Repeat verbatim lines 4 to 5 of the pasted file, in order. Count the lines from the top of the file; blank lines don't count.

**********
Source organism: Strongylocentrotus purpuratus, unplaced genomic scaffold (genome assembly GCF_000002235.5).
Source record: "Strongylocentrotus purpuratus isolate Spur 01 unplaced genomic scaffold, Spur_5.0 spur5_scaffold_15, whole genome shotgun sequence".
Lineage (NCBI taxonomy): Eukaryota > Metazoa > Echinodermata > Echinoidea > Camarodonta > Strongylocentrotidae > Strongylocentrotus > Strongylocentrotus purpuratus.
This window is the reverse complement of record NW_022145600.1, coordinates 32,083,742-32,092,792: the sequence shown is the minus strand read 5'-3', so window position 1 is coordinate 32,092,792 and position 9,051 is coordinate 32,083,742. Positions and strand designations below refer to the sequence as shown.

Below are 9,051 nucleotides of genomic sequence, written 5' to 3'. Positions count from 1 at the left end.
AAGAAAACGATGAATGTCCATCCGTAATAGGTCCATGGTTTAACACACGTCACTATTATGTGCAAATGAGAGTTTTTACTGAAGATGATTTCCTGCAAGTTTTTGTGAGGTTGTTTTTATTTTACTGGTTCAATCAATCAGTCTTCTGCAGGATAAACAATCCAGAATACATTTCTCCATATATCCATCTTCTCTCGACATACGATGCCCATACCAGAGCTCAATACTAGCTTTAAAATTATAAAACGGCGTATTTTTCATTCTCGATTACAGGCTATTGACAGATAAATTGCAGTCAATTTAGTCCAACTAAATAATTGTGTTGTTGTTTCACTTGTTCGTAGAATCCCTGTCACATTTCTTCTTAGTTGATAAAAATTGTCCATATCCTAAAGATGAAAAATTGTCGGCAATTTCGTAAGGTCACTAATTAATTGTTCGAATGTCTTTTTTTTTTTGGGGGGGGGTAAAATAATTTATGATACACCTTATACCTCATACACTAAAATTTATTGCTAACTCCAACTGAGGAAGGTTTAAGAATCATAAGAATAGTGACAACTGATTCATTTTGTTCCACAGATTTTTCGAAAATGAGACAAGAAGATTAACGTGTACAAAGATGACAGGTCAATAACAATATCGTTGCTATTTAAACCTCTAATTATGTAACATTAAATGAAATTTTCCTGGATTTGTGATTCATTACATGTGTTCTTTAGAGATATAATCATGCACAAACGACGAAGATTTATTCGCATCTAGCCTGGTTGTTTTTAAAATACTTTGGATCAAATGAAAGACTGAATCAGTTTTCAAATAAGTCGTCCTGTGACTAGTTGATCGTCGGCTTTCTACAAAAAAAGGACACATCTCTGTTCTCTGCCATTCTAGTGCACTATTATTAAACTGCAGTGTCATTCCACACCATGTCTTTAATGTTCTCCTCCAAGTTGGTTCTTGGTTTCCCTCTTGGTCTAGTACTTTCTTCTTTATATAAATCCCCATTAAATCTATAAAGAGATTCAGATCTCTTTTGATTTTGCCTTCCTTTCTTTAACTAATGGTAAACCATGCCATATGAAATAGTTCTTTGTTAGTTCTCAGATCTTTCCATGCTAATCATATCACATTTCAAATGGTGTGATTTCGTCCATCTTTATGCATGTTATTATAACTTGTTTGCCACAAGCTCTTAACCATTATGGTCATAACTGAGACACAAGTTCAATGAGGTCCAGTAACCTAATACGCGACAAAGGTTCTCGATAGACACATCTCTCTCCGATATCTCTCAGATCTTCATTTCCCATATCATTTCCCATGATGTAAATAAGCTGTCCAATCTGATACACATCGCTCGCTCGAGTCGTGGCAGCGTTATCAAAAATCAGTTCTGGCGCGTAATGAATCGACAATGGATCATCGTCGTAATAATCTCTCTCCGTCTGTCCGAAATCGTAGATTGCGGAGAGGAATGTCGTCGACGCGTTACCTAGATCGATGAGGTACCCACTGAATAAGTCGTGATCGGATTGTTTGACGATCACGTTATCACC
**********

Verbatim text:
This window is the reverse complement of record NW_022145600.1, coordinates 32,083,742-32,092,792: the sequence shown is the minus strand read 5'-3', so window position 1 is coordinate 32,092,792 and position 9,051 is coordinate 32,083,742. Positions and strand designations below refer to the sequence as shown.

Below are 9,051 nucleotides of genomic sequence, written 5' to 3'. Positions count from 1 at the left end.